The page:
To mark 60 years of the 1945 welfare settlement, the BBC News website invited an array of politicians and social and business experts to debate the future of the welfare state.
David Laws is the Liberal Democrat work and pensions secretary.
The modern welfare state was born of the post war era 60 years ago.
The prevailing political and social attitudes of the time saw the solution to the problems of want, disease, ignorance, squalor and idleness in the creation of state monopolies, paid for through public money.
The Victorian view in which poverty alleviation was largely the province of charitable and philanthropic organisations was swept away with an optimism in collectivism.
Sixty years later, the welfare state just about retains its founding principles but there have been many changes.
The idea of universalism is one founding principle that has faced substantial pressure in the last few years.
Instead of universal benefits that are largely flat-rate, the expansion of means-testing, or 'targeting' as New Labour prefer to call it, has led to the creation of benefits like Pension Credit and also tax credits.
The tax credits are near universal benefits directed at all but the richest 10% of families with children.
They are awarded on an annual basis after an assessment of income with more benefit going to those on the lowest incomes.
The government's policy wonks like to call this 'progressive universalism'.
The contributory principle is set to vanish in all but name. Contributory benefits like the like the basic state pension are slowly disappearing: the state pension withers away in value and the Pension Credit will spread means-testing to around four out of five pensioners in the future.
Incapacity benefit recently took on an element of means-testing and is soon to be reformed into a more work-focused benefit with rates and penalties designed to keep people looking for work.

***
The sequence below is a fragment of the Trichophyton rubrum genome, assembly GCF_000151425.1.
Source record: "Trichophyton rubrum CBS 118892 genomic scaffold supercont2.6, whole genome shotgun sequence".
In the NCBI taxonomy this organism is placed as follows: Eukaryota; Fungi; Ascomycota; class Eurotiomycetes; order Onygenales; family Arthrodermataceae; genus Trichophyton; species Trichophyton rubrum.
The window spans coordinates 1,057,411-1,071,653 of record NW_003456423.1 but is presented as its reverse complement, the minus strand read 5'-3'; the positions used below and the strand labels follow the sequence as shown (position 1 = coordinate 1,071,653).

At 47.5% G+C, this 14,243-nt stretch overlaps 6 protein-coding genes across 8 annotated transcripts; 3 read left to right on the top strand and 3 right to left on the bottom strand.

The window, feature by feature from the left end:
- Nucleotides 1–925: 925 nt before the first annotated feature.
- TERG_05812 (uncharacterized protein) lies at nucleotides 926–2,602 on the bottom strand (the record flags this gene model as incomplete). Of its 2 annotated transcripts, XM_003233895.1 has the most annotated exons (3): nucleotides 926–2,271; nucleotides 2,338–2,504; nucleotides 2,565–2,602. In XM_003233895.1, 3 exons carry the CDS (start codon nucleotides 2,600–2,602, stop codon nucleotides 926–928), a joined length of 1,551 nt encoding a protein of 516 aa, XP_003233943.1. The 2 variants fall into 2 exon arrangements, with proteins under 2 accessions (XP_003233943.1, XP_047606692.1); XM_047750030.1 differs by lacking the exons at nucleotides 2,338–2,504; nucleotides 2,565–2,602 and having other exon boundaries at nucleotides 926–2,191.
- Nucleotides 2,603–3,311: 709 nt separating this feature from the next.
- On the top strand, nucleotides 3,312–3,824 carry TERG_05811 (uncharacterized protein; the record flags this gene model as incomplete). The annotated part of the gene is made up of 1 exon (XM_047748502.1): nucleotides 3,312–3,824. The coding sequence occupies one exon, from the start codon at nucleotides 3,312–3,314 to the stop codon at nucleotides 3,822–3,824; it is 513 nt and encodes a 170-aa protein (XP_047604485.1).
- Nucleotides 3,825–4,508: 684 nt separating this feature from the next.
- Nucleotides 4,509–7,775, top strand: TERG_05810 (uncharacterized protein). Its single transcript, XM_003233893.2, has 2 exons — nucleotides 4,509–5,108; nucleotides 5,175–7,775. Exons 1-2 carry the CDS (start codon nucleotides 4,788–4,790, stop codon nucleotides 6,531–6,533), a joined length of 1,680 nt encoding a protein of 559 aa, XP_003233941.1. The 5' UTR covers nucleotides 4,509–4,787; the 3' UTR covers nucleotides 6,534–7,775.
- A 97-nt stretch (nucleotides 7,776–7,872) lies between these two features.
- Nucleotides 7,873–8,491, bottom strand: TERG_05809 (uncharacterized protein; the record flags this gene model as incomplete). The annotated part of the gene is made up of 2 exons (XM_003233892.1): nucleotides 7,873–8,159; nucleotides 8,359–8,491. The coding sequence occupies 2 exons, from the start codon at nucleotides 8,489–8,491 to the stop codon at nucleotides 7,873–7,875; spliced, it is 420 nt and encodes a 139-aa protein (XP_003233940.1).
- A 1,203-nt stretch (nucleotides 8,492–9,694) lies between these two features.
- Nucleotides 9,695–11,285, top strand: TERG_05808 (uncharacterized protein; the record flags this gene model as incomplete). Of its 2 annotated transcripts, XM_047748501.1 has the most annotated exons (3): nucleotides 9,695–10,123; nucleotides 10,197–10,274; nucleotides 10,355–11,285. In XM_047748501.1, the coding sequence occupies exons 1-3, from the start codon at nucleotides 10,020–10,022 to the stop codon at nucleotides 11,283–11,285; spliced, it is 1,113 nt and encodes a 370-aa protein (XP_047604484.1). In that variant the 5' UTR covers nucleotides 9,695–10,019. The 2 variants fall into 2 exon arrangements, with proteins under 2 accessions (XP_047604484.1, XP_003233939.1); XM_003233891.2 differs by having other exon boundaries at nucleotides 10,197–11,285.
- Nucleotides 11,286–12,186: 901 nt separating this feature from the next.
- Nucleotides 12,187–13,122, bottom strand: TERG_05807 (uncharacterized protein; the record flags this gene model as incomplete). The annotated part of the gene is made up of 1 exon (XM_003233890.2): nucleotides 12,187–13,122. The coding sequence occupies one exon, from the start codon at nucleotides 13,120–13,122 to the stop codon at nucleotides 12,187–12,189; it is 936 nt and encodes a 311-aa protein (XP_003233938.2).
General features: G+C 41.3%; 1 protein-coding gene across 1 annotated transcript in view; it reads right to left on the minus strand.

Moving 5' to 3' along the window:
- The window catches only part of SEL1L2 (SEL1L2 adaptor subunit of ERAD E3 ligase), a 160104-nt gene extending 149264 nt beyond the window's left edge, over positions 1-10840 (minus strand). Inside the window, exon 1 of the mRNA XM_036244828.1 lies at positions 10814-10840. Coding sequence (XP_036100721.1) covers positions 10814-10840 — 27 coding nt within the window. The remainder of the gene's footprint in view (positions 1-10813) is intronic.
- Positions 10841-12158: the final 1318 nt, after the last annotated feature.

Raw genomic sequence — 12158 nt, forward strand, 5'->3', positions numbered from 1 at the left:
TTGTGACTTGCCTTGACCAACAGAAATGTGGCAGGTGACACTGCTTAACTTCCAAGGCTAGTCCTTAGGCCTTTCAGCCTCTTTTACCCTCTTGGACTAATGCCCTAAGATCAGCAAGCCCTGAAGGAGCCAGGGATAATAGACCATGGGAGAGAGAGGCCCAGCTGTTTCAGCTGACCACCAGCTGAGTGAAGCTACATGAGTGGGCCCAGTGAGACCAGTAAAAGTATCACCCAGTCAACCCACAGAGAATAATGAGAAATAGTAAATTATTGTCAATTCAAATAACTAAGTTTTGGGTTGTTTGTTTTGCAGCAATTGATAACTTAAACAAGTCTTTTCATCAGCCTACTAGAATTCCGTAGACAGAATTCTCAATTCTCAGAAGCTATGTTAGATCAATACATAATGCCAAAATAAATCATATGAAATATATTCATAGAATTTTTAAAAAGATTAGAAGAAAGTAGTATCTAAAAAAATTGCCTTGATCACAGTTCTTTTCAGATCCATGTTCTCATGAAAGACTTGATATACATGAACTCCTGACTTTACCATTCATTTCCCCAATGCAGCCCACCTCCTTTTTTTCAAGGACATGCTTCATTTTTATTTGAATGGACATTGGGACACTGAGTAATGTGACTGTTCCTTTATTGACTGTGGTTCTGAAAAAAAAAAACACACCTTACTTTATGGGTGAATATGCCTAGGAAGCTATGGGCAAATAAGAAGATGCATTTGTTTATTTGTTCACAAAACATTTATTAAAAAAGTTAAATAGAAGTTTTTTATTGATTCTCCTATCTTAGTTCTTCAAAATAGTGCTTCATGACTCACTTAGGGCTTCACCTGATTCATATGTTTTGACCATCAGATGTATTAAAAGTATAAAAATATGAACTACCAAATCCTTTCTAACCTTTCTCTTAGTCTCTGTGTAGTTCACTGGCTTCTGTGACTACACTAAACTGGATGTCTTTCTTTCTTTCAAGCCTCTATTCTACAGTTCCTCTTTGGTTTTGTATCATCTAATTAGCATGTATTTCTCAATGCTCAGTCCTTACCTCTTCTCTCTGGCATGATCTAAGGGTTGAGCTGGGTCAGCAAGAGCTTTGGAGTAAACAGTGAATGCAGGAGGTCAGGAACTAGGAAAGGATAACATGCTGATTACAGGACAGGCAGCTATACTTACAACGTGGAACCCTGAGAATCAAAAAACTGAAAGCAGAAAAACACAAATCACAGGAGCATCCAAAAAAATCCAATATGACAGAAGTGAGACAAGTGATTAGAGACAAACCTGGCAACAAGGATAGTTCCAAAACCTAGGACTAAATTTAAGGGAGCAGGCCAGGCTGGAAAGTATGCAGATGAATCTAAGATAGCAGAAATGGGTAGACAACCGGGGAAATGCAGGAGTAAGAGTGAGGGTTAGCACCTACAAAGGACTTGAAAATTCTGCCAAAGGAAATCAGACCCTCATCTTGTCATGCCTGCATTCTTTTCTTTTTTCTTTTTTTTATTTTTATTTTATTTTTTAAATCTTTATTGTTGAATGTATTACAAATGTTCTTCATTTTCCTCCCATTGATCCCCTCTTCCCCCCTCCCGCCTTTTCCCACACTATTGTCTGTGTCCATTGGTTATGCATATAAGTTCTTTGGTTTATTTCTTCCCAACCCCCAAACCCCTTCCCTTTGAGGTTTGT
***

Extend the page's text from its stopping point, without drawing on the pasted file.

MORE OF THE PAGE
The move towards a more laissez-faire state talked of and aimed at during the Thatcher years has been reversed and the state has expanded its role.
In the Blair/Brown era, the idea of a state monopoly has been tempered to some degree by greater involvement of the private and voluntary sectors.
But where they have been given a role within the social security system it lies in delivery of pre-determined welfare policies, mostly at the margins and where Government sees an opportunity to say it has cut back on 'waste'.
The modern welfare state is today firmly under the control and to the design of the Treasury under Gordon Brown.
It is not an ungenerous state, but to accept its help and support means submitting to intrusive means-tests and having your weekly budget micromanaged by huge IT projects and civil servants in call centres.
For many families this has caused much frustration, despair and mounting debt.
For pensioners, the experience is less chaotic, but the impact of mass means-testing pensioners looms over the working age population and makes self-reliance much more complicated and uncertain for the vast majority.
For Liberal Democrats, the future of welfare reform lies in returning to a simplified system, less reliant on means-testing and which offers a more effective guarantee of poverty alleviation while avoiding the complex, expensive and centralised system devised by Gordon Brown.